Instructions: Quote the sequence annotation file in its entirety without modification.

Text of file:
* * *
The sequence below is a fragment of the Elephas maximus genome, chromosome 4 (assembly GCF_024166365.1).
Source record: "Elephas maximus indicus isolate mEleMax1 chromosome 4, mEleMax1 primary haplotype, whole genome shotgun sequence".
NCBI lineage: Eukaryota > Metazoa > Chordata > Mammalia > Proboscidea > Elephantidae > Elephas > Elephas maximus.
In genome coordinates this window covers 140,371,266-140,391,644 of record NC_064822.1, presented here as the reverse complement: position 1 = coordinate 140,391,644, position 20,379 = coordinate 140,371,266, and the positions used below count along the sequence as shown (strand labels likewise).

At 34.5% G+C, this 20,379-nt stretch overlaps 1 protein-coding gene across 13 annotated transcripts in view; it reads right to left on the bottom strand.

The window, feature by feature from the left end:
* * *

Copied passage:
The sequence below is a fragment of the Elephas maximus genome, chromosome 4 (assembly GCF_024166365.1).
Source record: "Elephas maximus indicus isolate mEleMax1 chromosome 4, mEleMax1 primary haplotype, whole genome shotgun sequence".
NCBI lineage: Eukaryota > Metazoa > Chordata > Mammalia > Proboscidea > Elephantidae > Elephas > Elephas maximus.
In genome coordinates this window covers 140,371,266-140,391,644 of record NC_064822.1, presented here as the reverse complement: position 1 = coordinate 140,391,644, position 20,379 = coordinate 140,371,266, and the positions used below count along the sequence as shown (strand labels likewise).

At 34.5% G+C, this 20,379-nt stretch overlaps 1 protein-coding gene across 13 annotated transcripts in view; it reads right to left on the bottom strand.

The window, feature by feature from the left end: